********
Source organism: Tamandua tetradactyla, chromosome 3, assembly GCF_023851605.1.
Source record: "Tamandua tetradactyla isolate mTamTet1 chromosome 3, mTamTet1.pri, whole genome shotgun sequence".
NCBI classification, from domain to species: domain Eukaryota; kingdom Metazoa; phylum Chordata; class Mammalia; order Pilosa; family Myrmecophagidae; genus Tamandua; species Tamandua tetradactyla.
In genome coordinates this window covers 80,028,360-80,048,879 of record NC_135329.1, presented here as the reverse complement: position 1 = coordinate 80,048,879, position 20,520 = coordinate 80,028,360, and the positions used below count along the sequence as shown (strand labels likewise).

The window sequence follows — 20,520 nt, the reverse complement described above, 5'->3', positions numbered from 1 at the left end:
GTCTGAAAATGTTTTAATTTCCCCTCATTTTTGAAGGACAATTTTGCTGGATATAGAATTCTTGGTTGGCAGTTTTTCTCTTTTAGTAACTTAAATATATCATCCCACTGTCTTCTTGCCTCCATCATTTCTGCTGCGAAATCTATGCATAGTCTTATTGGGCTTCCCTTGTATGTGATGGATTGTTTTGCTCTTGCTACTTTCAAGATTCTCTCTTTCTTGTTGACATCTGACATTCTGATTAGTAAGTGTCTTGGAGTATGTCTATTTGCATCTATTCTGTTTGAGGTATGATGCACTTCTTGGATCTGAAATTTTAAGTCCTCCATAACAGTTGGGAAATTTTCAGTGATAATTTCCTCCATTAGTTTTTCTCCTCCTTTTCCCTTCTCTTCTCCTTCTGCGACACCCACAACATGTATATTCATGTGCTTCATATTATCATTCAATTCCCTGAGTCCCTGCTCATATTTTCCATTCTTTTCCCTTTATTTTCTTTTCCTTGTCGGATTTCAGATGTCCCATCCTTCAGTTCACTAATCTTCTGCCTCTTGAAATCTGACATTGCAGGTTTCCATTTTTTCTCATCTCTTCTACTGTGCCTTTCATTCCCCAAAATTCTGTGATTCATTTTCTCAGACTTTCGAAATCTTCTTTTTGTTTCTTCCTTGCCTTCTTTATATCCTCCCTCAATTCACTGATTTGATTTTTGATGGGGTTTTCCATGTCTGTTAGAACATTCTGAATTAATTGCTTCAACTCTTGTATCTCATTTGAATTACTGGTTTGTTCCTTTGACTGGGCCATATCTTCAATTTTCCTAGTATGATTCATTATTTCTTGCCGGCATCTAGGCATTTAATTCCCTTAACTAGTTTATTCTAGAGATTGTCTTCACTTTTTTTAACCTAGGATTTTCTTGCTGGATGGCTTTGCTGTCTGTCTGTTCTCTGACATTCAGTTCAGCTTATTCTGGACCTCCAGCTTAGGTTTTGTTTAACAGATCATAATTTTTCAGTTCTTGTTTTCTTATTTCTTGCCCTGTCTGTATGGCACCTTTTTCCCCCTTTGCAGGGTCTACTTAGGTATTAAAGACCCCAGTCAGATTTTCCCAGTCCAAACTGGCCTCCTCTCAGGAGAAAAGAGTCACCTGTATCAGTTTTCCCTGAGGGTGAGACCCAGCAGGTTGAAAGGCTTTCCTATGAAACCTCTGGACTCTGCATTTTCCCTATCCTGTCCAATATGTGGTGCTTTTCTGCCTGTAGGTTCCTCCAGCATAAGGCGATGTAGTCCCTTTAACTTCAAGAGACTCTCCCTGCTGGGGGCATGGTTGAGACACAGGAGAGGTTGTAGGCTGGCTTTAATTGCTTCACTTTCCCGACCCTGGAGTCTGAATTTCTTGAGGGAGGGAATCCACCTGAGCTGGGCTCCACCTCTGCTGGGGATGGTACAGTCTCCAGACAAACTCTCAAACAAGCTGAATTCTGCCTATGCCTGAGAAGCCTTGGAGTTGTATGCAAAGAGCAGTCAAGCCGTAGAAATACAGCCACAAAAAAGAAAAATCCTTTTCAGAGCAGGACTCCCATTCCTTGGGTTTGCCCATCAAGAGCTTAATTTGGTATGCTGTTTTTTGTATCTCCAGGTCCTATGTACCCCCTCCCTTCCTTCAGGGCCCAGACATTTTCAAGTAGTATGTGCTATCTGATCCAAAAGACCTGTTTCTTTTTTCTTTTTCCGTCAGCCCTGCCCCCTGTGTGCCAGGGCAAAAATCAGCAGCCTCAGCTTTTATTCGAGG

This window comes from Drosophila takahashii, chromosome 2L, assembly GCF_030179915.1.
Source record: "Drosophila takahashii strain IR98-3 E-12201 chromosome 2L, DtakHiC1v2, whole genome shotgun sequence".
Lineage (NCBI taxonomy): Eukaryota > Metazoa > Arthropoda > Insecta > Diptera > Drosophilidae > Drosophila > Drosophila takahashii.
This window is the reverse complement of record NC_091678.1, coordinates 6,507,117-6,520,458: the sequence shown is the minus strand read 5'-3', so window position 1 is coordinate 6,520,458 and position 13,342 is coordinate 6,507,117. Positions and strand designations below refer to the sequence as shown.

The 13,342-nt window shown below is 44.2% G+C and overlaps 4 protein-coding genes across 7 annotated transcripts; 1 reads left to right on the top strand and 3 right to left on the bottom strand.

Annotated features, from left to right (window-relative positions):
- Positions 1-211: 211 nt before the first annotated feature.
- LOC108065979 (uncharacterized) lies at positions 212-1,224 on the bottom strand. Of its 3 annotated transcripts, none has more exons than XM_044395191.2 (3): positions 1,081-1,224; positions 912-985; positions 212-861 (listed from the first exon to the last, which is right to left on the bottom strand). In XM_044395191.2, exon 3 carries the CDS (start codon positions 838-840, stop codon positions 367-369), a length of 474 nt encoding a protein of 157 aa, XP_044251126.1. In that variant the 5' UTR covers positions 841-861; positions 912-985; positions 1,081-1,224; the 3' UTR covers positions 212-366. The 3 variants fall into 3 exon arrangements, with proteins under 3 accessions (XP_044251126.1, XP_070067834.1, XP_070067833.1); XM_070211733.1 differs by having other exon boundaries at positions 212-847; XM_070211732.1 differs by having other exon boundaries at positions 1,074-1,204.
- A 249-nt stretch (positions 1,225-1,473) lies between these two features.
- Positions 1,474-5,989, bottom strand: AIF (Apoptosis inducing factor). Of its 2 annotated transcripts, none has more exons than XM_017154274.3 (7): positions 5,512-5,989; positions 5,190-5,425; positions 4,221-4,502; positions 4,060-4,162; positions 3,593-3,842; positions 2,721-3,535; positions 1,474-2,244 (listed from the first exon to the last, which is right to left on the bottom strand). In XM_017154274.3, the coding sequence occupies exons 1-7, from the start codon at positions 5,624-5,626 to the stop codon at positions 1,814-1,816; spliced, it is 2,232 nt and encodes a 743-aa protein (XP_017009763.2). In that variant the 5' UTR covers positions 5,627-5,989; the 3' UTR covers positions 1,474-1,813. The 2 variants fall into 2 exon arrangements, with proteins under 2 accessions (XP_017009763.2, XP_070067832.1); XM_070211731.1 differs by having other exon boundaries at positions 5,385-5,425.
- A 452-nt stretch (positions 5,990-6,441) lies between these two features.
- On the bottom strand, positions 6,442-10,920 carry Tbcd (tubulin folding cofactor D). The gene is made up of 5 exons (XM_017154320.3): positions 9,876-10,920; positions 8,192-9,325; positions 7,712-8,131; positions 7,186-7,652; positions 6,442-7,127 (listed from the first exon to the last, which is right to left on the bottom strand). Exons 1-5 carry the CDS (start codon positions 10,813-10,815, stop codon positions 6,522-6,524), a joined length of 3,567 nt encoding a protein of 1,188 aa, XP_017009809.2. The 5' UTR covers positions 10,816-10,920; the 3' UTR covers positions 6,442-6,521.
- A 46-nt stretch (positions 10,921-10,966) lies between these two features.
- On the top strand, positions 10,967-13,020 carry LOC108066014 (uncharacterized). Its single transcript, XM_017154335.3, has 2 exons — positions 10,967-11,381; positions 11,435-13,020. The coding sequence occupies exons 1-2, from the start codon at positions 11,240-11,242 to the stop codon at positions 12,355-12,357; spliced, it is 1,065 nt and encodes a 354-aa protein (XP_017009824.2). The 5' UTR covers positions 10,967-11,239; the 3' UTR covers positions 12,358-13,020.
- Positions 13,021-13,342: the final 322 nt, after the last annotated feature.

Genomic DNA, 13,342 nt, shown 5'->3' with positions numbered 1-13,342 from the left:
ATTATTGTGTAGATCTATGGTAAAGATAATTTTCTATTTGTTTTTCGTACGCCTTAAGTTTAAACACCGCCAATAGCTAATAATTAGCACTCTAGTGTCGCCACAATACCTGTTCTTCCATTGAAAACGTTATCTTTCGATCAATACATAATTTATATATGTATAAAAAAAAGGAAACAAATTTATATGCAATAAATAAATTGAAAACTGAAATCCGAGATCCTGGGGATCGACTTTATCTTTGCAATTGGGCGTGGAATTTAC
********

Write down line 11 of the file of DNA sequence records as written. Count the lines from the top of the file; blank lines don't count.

The 13,342-nt window shown below is 44.2% G+C and overlaps 4 protein-coding genes across 7 annotated transcripts; 1 reads left to right on the top strand and 3 right to left on the bottom strand.